A Very English Scandal

(We have not discussed this in the group but it was a ‘spin off’ from one of our meetings and this review is in a personal capacity.)

I think they should have used Michael Bloch’s book rather than John Preston’s but it’s impressive, none the less.

In 1974, Thorpe came close to becoming de facto deputy prime minister; by 1979 he came close to a lengthy jail sentence for a very serious crime: conspiracy to murder a former lover, Norman Scott.

This BBC drama makes painfully apparent, Thorpe, for all his talents and fame, charm and sincere political principles, was a basically highly selfish man who eventually damaged everyone who came into contact with him: his family, friends, boyfriends, parliamentary colleagues, the entire Liberal Party, business acquaintances, financial benefactors, alleged co-conspirators (to murder, no less), and, most grievously of all, Scott. One way or another all had cause to regret ever bumping into Jeremy.

Grant captured all of Thorpe’s superficialities well: the permanent five o’clock shadow, the expansive mannerisms, the theatrical delivery of everything from a parliamentary speech on racism to an order for drinks; the trademark Edwardian dress and natty brown trilby; the steadily thinning comb-over; the gift for mimicry; the tendency to treat politics as some sort of game (this seems to be habitual among the Old Etonians even today), and, above all, the reckless randiness of his secret life as a promiscuous homosexual.

Some have been shocked by references to Vaseline, “biting the pillow”, and a love letter ­mysteriously declaring that “Bunnies can and will go to France”.

Jeremy Thorpe died in 2014. The drama could not have been made during his lifetime for legal reasons. Thorpe could have brought a case of libel against it for portraying him as being behind the conspiracy to murder, given that he was acquitted in court and never even publicly acknowledged his homosexuality.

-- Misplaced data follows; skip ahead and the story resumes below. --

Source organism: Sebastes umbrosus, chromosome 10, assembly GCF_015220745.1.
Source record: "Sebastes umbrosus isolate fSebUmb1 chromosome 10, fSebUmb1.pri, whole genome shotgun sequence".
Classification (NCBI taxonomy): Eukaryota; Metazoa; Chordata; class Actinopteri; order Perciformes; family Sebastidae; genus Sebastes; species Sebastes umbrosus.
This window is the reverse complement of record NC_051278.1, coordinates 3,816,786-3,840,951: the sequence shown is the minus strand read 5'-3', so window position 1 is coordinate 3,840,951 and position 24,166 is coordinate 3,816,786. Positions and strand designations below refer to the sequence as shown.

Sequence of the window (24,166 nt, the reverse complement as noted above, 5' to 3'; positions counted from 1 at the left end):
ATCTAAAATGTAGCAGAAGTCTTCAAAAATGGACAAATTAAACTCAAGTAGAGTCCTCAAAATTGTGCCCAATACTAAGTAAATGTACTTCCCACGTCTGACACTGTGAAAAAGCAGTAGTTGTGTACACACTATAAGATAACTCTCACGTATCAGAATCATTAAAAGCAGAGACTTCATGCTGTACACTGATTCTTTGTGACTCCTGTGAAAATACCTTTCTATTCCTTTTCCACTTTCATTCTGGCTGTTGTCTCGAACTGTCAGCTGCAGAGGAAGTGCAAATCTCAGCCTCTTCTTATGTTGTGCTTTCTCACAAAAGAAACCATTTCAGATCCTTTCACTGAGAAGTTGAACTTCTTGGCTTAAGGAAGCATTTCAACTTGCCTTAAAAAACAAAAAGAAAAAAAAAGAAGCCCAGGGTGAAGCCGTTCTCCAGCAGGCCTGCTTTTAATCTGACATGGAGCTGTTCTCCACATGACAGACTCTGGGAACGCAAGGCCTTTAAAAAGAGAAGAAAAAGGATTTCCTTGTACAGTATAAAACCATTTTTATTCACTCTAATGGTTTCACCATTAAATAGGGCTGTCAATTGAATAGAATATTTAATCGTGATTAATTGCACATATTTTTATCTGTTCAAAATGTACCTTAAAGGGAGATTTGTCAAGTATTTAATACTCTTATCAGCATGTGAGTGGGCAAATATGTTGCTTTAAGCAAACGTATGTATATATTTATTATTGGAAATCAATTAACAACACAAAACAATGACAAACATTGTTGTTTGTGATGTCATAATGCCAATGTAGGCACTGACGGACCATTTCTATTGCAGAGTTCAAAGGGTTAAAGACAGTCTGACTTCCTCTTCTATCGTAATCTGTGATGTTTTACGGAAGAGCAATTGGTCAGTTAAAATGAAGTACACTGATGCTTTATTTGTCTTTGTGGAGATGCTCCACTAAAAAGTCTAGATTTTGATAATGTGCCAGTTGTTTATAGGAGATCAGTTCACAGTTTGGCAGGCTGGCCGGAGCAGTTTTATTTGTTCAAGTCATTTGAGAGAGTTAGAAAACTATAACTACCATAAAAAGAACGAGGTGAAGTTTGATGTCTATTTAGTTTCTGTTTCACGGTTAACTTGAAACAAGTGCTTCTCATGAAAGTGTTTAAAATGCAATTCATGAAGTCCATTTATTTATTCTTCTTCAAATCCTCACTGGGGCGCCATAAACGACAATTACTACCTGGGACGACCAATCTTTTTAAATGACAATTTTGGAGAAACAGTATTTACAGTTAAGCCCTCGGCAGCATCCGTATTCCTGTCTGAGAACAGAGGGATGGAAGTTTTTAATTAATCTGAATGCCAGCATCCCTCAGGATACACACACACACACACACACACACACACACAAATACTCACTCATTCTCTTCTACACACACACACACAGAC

This mini-series seems to take it for granted that Jeremy Thorpe was guilty as charged and actually had connived to have his former lover murdered. It should be said that he was acquitted of this charge, that no further evidence was found to indicate definite guilt, that he vigorously maintained his innocence until his death in 2014 and that the script of this TV account leans heavily on the disputed witness-box account of Peter Bessell, an extremely shady character whom the police were interested in for a number of other things quite unrelated to this case. BUT new evidence seems to have come to light and they’re re-opening the case.

It revealed a society very different from our own. In some sense, Thorpe was as much as Scott a victim of his time. It was not easy to be a gay man, even in the 1970s.

Today it is still relevant -the abuse of power in sexual relationships; that consensual sex can be consensual while still deeply damaging: vulnerable people may have expectations that they will be offered protection, even love, which has never been on offer.

“Thorpe referred to Ted Heath as ‘The plum pudding around which no one has succeeded in lighting the brandy’.”

“bastards, liars, perverts, thieves, blackmailers, inbreds and arsonists”

 

“Jeremy Thorpe lives on a knife-edge of danger”

 

“Of course, you’re ruined. You know that, don’t you?”

 

“And now you must retire to consider your verdict of not guilty”.

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